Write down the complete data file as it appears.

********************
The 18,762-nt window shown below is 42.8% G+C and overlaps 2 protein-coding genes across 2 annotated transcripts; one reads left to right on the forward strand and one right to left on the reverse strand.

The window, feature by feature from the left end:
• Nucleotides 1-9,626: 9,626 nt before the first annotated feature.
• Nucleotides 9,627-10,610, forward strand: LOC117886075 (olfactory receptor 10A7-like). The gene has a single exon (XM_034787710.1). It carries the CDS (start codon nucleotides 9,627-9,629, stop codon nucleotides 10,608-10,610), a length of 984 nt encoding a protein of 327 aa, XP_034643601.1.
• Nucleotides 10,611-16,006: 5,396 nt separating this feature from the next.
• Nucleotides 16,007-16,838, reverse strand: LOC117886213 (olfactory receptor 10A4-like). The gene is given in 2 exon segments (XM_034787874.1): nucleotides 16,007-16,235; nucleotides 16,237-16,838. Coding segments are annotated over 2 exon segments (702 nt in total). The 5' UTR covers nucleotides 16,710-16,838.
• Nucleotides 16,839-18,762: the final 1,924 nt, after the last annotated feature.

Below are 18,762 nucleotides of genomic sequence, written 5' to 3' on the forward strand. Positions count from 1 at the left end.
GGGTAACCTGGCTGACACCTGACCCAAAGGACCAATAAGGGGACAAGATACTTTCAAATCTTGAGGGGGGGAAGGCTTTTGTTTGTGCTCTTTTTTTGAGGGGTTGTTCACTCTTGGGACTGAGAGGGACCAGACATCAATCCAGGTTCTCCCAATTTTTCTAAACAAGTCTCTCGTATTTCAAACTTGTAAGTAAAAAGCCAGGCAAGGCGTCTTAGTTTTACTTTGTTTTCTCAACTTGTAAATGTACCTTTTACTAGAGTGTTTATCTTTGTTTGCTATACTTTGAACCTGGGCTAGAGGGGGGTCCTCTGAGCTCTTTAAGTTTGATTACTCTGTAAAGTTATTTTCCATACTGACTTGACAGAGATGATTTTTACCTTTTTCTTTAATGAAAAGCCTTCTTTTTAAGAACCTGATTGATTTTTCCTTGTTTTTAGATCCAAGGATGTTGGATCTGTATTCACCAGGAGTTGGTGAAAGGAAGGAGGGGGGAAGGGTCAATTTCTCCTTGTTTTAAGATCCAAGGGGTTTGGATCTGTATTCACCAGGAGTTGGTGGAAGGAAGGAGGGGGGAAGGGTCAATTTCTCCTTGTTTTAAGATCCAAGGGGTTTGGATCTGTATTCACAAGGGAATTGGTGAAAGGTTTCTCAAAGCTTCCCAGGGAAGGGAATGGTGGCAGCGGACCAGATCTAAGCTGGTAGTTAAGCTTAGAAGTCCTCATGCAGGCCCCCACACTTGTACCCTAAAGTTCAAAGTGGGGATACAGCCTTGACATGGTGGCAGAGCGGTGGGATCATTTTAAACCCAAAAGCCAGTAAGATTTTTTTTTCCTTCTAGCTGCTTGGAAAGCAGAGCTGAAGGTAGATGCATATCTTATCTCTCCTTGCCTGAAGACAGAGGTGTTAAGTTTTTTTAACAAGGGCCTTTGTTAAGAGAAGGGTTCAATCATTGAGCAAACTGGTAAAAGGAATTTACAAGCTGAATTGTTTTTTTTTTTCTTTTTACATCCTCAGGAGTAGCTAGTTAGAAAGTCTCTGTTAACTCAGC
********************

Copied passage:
The 18,762-nt window shown below is 42.8% G+C and overlaps 2 protein-coding genes across 2 annotated transcripts; one reads left to right on the forward strand and one right to left on the reverse strand.

The window, feature by feature from the left end:
• Nucleotides 1-9,626: 9,626 nt before the first annotated feature.
• Nucleotides 9,627-10,610, forward strand: LOC117886075 (olfactory receptor 10A7-like). The gene has a single exon (XM_034787710.1). It carries the CDS (start codon nucleotides 9,627-9,629, stop codon nucleotides 10,608-10,610), a length of 984 nt encoding a protein of 327 aa, XP_034643601.1.
• Nucleotides 10,611-16,006: 5,396 nt separating this feature from the next.
• Nucleotides 16,007-16,838, reverse strand: LOC117886213 (olfactory receptor 10A4-like). The gene is given in 2 exon segments (XM_034787874.1): nucleotides 16,007-16,235; nucleotides 16,237-16,838. Coding segments are annotated over 2 exon segments (702 nt in total). The 5' UTR covers nucleotides 16,710-16,838.
• Nucleotides 16,839-18,762: the final 1,924 nt, after the last annotated feature.

Below are 18,762 nucleotides of genomic sequence, written 5' to 3' on the forward strand. Positions count from 1 at the left end.
GGGTAACCTGGCTGACACCTGACCCAAAGGACCAATAAGGGGACAAGATACTTTCAAATCTTGAGGGGGGGAAGGCTTTTGTTTGTGCTCTTTTTTTGAGGGGTTGTTCACTCTTGGGACTGAGAGGGACCAGACATCAATCCAGGTTCTCCCAATTTTTCTAAACAAGTCTCTCGTATTTCAAACTTGTAAGTAAAAAGCCAGGCAAGGCGTCTTAGTTTTACTTTGTTTTCTCAACTTGTAAATGTACCTTTTACTAGAGTGTTTATCTTTGTTTGCTATACTTTGAACCTGGGCTAGAGGGGGGTCCTCTGAGCTCTTTAAGTTTGATTACTCTGTAAAGTTATTTTCCATACTGACTTGACAGAGATGATTTTTACCTTTTTCTTTAATGAAAAGCCTTCTTTTTAAGAACCTGATTGATTTTTCCTTGTTTTTAGATCCAAGGATGTTGGATCTGTATTCACCAGGAGTTGGTGAAAGGAAGGAGGGGGGAAGGGTCAATTTCTCCTTGTTTTAAGATCCAAGGGGTTTGGATCTGTATTCACCAGGAGTTGGTGGAAGGAAGGAGGGGGGAAGGGTCAATTTCTCCTTGTTTTAAGATCCAAGGGGTTTGGATCTGTATTCACAAGGGAATTGGTGAAAGGTTTCTCAAAGCTTCCCAGGGAAGGGAATGGTGGCAGCGGACCAGATCTAAGCTGGTAGTTAAGCTTAGAAGTCCTCATGCAGGCCCCCACACTTGTACCCTAAAGTTCAAAGTGGGGATACAGCCTTGACATGGTGGCAGAGCGGTGGGATCATTTTAAACCCAAAAGCCAGTAAGATTTTTTTTTCCTTCTAGCTGCTTGGAAAGCAGAGCTGAAGGTAGATGCATATCTTATCTCTCCTTGCCTGAAGACAGAGGTGTTAAGTTTTTTTAACAAGGGCCTTTGTTAAGAGAAGGGTTCAATCATTGAGCAAACTGGTAAAAGGAATTTACAAGCTGAATTGTTTTTTTTTTTCTTTTTACATCCTCAGGAGTAGCTAGTTAGAAAGTCTCTGTTAACTCAGC